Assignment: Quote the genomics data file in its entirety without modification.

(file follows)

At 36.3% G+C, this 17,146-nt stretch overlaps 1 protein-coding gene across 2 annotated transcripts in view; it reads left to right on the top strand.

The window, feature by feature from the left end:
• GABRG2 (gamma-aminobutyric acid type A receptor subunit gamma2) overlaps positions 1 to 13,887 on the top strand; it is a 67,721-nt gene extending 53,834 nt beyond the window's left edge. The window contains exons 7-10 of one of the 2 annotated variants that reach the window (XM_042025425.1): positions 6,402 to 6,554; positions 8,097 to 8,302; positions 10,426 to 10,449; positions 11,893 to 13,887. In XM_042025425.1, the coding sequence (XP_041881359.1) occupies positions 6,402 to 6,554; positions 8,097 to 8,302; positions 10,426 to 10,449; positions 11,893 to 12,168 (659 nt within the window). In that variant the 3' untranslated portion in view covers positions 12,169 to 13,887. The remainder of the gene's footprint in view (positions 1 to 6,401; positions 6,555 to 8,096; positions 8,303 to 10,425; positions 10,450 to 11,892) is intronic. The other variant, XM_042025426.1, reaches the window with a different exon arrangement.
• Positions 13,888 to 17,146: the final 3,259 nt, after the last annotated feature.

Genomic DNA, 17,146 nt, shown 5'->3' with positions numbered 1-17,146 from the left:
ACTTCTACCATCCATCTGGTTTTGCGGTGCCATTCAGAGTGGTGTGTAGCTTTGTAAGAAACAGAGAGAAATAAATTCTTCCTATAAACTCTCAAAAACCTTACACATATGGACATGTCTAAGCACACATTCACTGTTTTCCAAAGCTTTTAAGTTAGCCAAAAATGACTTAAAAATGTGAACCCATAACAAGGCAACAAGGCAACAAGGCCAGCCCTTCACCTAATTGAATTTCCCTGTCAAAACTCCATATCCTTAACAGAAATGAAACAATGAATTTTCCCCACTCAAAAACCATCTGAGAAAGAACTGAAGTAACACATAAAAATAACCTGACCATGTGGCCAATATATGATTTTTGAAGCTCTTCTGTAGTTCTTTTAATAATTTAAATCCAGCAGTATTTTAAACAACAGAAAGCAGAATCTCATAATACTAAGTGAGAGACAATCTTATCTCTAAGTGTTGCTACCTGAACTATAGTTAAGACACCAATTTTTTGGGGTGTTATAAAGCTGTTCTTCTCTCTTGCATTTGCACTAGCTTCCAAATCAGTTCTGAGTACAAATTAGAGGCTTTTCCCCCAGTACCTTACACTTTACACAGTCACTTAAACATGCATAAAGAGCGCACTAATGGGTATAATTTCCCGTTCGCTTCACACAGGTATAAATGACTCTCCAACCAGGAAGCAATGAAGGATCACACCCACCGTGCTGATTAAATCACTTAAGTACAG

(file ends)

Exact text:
At 36.3% G+C, this 17,146-nt stretch overlaps 1 protein-coding gene across 2 annotated transcripts in view; it reads left to right on the top strand.

The window, feature by feature from the left end:
• GABRG2 (gamma-aminobutyric acid type A receptor subunit gamma2) overlaps positions 1 to 13,887 on the top strand; it is a 67,721-nt gene extending 53,834 nt beyond the window's left edge. The window contains exons 7-10 of one of the 2 annotated variants that reach the window (XM_042025425.1): positions 6,402 to 6,554; positions 8,097 to 8,302; positions 10,426 to 10,449; positions 11,893 to 13,887. In XM_042025425.1, the coding sequence (XP_041881359.1) occupies positions 6,402 to 6,554; positions 8,097 to 8,302; positions 10,426 to 10,449; positions 11,893 to 12,168 (659 nt within the window). In that variant the 3' untranslated portion in view covers positions 12,169 to 13,887. The remainder of the gene's footprint in view (positions 1 to 6,401; positions 6,555 to 8,096; positions 8,303 to 10,425; positions 10,450 to 11,892) is intronic. The other variant, XM_042025426.1, reaches the window with a different exon arrangement.
• Positions 13,888 to 17,146: the final 3,259 nt, after the last annotated feature.

Genomic DNA, 17,146 nt, shown 5'->3' with positions numbered 1-17,146 from the left:
ACTTCTACCATCCATCTGGTTTTGCGGTGCCATTCAGAGTGGTGTGTAGCTTTGTAAGAAACAGAGAGAAATAAATTCTTCCTATAAACTCTCAAAAACCTTACACATATGGACATGTCTAAGCACACATTCACTGTTTTCCAAAGCTTTTAAGTTAGCCAAAAATGACTTAAAAATGTGAACCCATAACAAGGCAACAAGGCAACAAGGCCAGCCCTTCACCTAATTGAATTTCCCTGTCAAAACTCCATATCCTTAACAGAAATGAAACAATGAATTTTCCCCACTCAAAAACCATCTGAGAAAGAACTGAAGTAACACATAAAAATAACCTGACCATGTGGCCAATATATGATTTTTGAAGCTCTTCTGTAGTTCTTTTAATAATTTAAATCCAGCAGTATTTTAAACAACAGAAAGCAGAATCTCATAATACTAAGTGAGAGACAATCTTATCTCTAAGTGTTGCTACCTGAACTATAGTTAAGACACCAATTTTTTGGGGTGTTATAAAGCTGTTCTTCTCTCTTGCATTTGCACTAGCTTCCAAATCAGTTCTGAGTACAAATTAGAGGCTTTTCCCCCAGTACCTTACACTTTACACAGTCACTTAAACATGCATAAAGAGCGCACTAATGGGTATAATTTCCCGTTCGCTTCACACAGGTATAAATGACTCTCCAACCAGGAAGCAATGAAGGATCACACCCACCGTGCTGATTAAATCACTTAAGTACAG